But there’s more to the story. And it doesn’t end well. When we read the final chapter of Solomon’s life, and all of the marriages, and all of the alliances, and all of the growth and prosperity, we find out that the people were heavily burdened by his lifestyle. Discontent grew in the kingdom. It took a lot of resources to keep the Solomon Bunny Ranch afloat. Taxes were astronomical. People were not happy. His enemies grew in number and boldness.
And worst of all, Solomon’s life closes on this note: Solomon loved many foreign women. He married them in spite of the fact that God said that His children should not mingle with foreigners, because they would cause them to turn their backs on Him. And they caused him to turn his heart away from God. And he worshipped other gods. He was not faithful to God. And God was angry with him.
And that, ladies and gentlemen, is the rest of the story.
As I said earlier, I struggle with the story of Solomon. It’s a story of contrasts and contradictions. Good decisions versus bad ones. Having your heart in the right place at the right time versus having a sinful selfish heart. Ruling wisely versus ruling foolishly. Doing what’s best for others and country versus doing what’s best for me and my interests. Honoring God versus honoring self. Does any of this sound familiar to anyone?
I struggle with the story of Solomon because, truthfully, I see myself in his story. If we could all be truthful, we can see a bit of ourselves in Solomon. We can see opportunity offered, only to be under appreciated and squandered. We can see frailty and weakness. We can see greed and a desire to be upwardly mobile, sometimes even at the expense of others. A desire to be the center of attention. The big boss who is feared as well as adored. Does any of this sound familiar to you?
His story started so well, but ended so tragically. In some ways, he is a case study in what not to do. How not to live out your relationship with God.
But, for all the negatives of Solomon’s life, the dichotomy of how he started versus how he ended, all of the failures, I still see a redeeming point in his narrative. I see something that is redeeming and worthwhile. The one consistent thing in Solomon’s story was God’s grace. In spite of his outright sin and disregard for God’s desires, God still expanded the kingdom and protected His people. God still expanded the territory. God still expanded his legacy.
God stayed faithful to the promises that He made Solomon, and King David. God did for Solomon what He promised, even when Solomon didn’t do what he promised to God.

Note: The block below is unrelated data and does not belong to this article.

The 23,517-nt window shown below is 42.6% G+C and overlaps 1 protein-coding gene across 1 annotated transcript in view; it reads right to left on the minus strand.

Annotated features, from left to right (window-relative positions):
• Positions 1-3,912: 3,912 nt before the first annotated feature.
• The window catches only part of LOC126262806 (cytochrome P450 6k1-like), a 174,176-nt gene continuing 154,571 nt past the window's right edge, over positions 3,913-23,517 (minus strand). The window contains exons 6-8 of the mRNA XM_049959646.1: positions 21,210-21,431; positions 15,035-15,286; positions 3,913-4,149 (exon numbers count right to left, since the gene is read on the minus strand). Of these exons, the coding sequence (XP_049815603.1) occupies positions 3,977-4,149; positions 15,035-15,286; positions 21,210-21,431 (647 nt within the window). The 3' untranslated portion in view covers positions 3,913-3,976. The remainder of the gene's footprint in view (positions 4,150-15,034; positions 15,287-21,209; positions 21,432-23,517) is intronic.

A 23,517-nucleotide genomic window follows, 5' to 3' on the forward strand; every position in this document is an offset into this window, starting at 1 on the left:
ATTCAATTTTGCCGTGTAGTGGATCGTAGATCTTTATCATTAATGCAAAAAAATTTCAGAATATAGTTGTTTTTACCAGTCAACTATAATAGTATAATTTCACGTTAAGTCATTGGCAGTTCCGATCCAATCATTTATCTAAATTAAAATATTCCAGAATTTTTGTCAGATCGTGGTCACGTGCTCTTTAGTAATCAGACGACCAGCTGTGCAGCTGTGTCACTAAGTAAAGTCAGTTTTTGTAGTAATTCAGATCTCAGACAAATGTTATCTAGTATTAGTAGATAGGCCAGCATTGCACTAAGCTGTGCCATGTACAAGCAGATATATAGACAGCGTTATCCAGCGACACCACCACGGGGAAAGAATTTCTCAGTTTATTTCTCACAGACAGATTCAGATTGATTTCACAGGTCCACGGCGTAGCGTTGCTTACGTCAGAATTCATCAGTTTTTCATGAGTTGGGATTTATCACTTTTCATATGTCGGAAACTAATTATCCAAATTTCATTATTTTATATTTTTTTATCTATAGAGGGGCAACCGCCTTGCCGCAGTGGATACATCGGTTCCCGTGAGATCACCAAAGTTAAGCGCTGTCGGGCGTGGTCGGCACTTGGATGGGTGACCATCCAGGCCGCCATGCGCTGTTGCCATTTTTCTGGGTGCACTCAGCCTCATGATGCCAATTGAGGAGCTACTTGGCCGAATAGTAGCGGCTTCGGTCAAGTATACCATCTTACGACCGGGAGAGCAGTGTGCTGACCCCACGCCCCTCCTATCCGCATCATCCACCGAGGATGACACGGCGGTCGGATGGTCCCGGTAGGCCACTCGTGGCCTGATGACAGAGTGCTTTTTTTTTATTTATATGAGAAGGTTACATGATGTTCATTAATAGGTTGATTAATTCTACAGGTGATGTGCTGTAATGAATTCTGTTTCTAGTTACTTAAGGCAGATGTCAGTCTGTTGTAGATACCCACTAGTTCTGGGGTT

I can see the same grace and patience that God showed to Solomon in my own life.
So, how are we to view Solomon and his life? What I see, as I read the story of Solomon, is that, first, God is faithful to us, even when we are not faithful to Him. God’s determination to love us and care for us is not based on anything other than the fact that God is love, and God has purposely chosen to love us.
Second, in spite of Solomon’s unwise and selfish decisions, God still used him to build and protect His kingdom. God used the wisest fool to lead His people. And eventually, this wise fool built the temple where God chose to dwell bodily with His people.
Before any of us judge Solomon, we should ask ourselves this question: How has your decision making been going lately? Have all the paths you have chosen to take been down the straight and narrow? Has everything you have done been for the right reasons, and blessed of God? Have you ever fallen due to bad choices? Have you ever just outright sinned?
If you have, there is good news. Your story has not been fully written. The final chapter has not been written in your life, in spite of what you may think, or others may think. You still have pages to fill. You still have kingdom building work to participate in.
The good news is this, “God works through some interesting characters.” People like Abraham, David, Solomon, You, and Me.
God uses imperfect, selfish, goofy people to build and expand God’s kingdom. To tell God’s story of faithfulness, of love, and redemption for the world. God uses imperfect men and women in the work of God’s kingdom.
And that, ladies and gentlemen, is the rest of the story.
Hold on, Terrell. Why in the world are you preaching this type of sermon as the 100th anniversary message? Today is supposed to be about how long WGBC has been around. Today is about recognizing all of the people who have been coming here faithfully for so long. Today is about patting people on the back and telling them good job. Today is about recognizing all of the visitors that are present today.
Don’t misunderstand me. I agree with all of that. But I would be remiss in my privilege to speak before you if I did not challenge you from God’s word, as well. I agree that, like Solomon, at the time of his coronation as king, this is a time of celebration. We can celebrate where God has brought us from. 100 years is an amazing thing. But like Solomon, this is also a time to have a conversation with God about the future.
I imagine that at year 100, God is asking WGBC the same question that was asked of Solomon in year 1 of his reign. That question is what do we want God to do for us?
At times like this, we may want to say, “God, we miss the glory days. Bring back the glory days. Bring back former members so things can be like they used to be. We miss those people. We miss spending time with them.” I have to admit that is not a bad request. Past relationships and past experiences are valuable.
But, is there a better way to respond? We can tell God that we don’t want the glory days. Instead, like Solomon, we can ask God to make us wise so that we would rightly do what God has called us to do. God, give us the wisdom to envision new days and new friends in addition to our old friends. God give us wisdom to enter into a new mission with the priority to build your kingdom and not our own. Give us a heart to see your creation as you do.
We can ask God to make us faithful so that we will see another 100 years of serving the Webster Groves community and making a tangible difference in the lives of men, women, boys, and girls so that God’s kingdom will be built and God would receive the glory.
And that, WGBC, can be the rest of our story.
Will you pray with me?